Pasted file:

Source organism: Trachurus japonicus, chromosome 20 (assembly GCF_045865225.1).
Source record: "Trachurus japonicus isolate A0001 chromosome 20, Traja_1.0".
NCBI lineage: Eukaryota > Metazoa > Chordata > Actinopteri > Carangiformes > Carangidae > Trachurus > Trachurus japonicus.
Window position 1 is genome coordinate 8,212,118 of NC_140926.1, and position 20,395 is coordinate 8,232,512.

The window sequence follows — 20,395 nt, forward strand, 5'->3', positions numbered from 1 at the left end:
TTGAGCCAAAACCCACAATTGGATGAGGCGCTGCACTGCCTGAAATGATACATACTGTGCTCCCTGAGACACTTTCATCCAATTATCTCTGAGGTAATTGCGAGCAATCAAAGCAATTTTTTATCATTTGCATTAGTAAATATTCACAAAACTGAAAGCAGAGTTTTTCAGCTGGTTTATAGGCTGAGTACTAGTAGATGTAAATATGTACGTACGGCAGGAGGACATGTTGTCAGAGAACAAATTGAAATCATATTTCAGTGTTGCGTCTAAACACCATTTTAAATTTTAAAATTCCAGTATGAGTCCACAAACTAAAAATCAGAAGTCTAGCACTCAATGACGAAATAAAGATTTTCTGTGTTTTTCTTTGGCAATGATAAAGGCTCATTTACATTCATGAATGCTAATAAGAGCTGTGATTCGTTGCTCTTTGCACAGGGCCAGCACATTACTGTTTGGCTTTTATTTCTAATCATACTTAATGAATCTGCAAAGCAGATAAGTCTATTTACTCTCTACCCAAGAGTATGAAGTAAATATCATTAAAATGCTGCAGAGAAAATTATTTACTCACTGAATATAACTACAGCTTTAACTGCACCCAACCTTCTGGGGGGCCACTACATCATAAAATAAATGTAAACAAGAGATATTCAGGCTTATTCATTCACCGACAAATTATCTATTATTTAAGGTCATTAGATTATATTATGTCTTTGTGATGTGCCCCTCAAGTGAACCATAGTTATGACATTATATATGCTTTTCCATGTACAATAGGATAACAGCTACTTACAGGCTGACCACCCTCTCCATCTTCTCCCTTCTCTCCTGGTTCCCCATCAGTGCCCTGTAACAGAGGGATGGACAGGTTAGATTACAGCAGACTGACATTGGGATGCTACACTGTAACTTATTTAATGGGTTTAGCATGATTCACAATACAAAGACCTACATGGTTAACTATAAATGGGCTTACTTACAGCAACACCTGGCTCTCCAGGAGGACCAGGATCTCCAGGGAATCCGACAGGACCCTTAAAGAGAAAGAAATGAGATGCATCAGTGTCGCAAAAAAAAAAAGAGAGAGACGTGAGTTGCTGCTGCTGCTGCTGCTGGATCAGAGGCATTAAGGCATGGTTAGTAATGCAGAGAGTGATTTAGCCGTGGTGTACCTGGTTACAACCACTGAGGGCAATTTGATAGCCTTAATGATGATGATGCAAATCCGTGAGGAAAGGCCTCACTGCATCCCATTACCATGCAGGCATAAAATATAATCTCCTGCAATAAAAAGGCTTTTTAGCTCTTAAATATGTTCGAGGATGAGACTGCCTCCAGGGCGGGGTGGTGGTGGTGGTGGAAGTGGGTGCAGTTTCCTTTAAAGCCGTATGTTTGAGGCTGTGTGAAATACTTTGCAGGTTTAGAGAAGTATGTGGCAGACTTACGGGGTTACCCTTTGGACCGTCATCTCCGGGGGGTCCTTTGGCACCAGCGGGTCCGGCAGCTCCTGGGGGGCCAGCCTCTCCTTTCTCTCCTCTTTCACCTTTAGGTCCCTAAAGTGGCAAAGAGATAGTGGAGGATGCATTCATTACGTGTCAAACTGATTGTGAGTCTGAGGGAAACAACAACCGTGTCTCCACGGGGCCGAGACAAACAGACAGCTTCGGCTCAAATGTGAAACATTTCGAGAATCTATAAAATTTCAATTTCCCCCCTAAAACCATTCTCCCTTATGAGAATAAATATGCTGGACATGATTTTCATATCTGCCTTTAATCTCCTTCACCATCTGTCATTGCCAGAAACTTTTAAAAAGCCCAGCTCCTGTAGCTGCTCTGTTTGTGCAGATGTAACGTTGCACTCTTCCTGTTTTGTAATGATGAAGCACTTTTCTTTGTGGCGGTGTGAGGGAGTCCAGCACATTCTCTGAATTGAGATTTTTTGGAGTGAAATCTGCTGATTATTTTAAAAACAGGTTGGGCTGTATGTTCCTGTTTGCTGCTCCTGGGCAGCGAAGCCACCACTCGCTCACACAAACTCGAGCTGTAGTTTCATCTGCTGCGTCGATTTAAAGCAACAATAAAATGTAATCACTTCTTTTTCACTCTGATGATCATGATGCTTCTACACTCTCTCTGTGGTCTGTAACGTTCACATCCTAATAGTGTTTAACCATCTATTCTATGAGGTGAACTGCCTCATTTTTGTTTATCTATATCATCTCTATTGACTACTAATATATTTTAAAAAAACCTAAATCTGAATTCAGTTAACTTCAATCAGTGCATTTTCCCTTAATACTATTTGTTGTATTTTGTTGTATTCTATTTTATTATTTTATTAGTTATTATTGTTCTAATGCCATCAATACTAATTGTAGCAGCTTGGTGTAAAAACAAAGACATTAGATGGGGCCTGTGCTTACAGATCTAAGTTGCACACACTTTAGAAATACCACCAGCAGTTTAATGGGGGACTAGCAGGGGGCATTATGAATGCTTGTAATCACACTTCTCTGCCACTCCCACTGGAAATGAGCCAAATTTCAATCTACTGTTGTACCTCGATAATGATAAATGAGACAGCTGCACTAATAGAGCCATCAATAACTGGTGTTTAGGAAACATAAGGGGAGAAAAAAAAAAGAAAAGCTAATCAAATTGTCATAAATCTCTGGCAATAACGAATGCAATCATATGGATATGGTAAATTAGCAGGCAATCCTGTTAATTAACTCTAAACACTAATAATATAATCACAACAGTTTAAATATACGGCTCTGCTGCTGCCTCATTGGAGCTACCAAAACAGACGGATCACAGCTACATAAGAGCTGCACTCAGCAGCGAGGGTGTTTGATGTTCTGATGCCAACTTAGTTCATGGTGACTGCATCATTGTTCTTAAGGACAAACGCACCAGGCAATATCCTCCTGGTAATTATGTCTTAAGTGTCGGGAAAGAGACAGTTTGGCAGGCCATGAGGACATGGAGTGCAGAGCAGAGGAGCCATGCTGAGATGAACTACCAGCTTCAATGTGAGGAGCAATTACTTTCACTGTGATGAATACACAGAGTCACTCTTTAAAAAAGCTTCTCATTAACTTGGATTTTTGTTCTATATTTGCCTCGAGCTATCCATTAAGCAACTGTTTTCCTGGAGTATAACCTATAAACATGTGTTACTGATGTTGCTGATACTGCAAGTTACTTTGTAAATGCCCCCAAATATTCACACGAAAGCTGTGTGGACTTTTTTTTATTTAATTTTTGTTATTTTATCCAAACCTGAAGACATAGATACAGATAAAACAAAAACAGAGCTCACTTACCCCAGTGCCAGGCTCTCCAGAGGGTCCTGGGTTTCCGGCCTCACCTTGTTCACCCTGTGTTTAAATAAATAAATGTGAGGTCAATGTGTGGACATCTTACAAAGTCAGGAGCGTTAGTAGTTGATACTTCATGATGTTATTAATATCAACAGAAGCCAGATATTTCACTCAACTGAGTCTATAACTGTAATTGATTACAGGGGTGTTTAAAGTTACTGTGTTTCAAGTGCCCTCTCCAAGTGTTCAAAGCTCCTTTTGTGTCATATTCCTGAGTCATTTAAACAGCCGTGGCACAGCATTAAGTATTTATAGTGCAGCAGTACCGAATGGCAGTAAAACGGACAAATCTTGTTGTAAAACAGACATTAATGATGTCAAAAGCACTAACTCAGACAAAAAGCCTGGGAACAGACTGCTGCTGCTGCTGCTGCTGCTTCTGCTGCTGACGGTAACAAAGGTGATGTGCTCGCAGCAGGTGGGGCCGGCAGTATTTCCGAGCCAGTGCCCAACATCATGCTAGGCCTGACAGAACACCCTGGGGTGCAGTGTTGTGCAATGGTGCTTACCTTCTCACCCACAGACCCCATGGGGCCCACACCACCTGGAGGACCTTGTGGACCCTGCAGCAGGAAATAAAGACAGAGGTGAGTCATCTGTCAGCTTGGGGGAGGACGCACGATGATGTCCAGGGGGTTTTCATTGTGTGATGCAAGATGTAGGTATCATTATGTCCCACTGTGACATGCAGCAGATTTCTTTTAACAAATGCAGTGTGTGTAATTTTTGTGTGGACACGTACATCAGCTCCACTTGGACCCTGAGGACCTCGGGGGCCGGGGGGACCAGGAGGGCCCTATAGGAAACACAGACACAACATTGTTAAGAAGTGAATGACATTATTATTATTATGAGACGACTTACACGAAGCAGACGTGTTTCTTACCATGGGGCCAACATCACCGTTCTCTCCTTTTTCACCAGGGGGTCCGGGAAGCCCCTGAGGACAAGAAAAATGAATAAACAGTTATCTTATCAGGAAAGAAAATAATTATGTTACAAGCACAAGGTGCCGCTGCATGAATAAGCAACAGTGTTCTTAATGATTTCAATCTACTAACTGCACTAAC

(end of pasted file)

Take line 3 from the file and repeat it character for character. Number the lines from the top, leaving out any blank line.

NCBI lineage: Eukaryota > Metazoa > Chordata > Actinopteri > Carangiformes > Carangidae > Trachurus > Trachurus japonicus.